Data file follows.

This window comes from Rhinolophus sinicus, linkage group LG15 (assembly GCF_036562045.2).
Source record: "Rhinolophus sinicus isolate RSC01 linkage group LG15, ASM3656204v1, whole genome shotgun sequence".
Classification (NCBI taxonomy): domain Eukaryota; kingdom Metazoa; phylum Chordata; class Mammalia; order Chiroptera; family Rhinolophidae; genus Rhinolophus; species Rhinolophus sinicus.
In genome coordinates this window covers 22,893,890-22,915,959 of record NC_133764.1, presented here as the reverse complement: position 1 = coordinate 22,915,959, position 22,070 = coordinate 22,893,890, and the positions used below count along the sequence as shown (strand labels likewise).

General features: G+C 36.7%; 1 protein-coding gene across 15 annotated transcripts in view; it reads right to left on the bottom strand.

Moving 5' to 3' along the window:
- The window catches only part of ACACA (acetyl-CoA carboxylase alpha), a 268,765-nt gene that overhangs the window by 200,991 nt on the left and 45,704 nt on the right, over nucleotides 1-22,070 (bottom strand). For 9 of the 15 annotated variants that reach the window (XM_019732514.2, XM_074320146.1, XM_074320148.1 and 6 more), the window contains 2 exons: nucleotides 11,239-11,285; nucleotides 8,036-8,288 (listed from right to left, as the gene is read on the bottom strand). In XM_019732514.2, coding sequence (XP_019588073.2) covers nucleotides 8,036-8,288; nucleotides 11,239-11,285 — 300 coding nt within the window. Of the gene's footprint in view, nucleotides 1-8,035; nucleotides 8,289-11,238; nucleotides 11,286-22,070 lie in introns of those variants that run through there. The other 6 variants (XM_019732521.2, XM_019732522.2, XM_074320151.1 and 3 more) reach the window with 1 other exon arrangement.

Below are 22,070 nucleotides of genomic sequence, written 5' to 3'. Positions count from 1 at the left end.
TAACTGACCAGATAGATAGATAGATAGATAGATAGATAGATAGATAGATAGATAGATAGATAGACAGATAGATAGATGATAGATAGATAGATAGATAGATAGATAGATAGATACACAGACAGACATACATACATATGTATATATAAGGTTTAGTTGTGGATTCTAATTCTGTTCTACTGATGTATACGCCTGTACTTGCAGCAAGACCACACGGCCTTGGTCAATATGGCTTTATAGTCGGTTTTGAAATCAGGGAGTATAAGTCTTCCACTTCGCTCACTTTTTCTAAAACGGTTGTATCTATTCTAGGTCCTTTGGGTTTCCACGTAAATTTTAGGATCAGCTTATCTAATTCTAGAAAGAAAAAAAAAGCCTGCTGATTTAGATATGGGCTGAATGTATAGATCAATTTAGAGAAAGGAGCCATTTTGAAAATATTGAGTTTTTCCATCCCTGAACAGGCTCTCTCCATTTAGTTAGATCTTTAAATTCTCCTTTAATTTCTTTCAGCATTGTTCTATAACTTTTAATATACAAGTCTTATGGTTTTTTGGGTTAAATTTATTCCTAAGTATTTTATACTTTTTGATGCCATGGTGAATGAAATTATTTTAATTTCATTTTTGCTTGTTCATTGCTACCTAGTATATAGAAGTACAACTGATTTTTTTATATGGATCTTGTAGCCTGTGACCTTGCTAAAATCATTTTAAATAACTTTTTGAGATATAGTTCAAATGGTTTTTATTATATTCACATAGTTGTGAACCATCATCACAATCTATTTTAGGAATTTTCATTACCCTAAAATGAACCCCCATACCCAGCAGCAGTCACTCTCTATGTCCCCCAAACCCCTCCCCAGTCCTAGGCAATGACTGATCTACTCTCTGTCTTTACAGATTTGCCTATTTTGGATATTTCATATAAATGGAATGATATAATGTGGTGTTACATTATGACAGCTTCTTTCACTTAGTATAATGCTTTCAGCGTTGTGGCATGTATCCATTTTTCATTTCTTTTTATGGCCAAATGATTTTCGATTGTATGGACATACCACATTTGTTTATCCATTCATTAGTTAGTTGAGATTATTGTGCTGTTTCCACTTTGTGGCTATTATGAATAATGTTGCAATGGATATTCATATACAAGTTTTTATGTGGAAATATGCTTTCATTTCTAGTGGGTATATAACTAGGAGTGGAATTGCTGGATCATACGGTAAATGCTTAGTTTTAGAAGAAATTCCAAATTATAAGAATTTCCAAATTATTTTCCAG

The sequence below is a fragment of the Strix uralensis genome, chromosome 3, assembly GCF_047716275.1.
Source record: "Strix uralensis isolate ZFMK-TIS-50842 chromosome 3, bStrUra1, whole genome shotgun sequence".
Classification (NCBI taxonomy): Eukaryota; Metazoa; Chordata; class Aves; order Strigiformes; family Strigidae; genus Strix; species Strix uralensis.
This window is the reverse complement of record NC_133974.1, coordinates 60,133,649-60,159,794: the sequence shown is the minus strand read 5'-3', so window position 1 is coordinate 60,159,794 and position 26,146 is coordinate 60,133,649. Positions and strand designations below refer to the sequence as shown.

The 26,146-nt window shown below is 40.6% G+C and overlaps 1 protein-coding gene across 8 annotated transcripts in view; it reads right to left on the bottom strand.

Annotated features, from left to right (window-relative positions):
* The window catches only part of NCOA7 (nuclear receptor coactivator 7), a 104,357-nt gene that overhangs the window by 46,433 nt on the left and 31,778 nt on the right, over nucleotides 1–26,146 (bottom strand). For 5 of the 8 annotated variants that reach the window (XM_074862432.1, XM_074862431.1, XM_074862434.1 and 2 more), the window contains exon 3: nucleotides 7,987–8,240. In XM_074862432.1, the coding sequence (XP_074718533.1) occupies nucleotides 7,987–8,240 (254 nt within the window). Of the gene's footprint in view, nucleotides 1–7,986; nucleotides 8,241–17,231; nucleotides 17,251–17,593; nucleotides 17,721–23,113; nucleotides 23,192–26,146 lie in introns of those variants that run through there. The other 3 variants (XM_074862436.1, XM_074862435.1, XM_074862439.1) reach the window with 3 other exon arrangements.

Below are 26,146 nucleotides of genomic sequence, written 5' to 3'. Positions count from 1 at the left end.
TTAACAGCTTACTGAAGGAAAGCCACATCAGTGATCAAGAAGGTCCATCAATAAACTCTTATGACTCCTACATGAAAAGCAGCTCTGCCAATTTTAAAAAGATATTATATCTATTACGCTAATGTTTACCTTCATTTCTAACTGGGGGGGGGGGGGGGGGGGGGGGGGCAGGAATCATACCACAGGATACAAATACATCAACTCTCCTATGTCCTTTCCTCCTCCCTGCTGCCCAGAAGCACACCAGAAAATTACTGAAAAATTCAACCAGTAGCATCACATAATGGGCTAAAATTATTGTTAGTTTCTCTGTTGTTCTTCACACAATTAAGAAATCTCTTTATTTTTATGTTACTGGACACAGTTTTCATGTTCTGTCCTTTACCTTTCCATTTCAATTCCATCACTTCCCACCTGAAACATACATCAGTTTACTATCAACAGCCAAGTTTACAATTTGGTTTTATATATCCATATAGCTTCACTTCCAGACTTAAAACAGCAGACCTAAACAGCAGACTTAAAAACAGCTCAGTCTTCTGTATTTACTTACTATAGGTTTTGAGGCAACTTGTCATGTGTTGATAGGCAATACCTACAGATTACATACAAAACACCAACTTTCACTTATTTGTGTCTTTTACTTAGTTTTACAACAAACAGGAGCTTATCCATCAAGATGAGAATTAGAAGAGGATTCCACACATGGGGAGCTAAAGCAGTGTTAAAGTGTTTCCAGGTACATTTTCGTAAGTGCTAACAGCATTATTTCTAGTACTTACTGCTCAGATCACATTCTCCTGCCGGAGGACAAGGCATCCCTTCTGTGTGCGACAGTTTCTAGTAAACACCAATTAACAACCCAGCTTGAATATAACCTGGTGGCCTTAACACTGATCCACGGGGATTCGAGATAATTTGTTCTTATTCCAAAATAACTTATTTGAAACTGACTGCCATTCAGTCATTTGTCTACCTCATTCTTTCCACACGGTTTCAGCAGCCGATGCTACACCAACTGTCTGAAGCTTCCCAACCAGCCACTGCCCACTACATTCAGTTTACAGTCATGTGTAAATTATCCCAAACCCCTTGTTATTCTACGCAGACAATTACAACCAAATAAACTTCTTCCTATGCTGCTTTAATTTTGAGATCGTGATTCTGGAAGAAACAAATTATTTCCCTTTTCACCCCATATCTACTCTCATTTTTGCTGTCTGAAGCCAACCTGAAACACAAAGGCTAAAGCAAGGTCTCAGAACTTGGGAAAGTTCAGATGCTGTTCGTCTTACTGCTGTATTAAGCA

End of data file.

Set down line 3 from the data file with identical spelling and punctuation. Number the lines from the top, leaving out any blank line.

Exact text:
Classification (NCBI taxonomy): domain Eukaryota; kingdom Metazoa; phylum Chordata; class Mammalia; order Chiroptera; family Rhinolophidae; genus Rhinolophus; species Rhinolophus sinicus.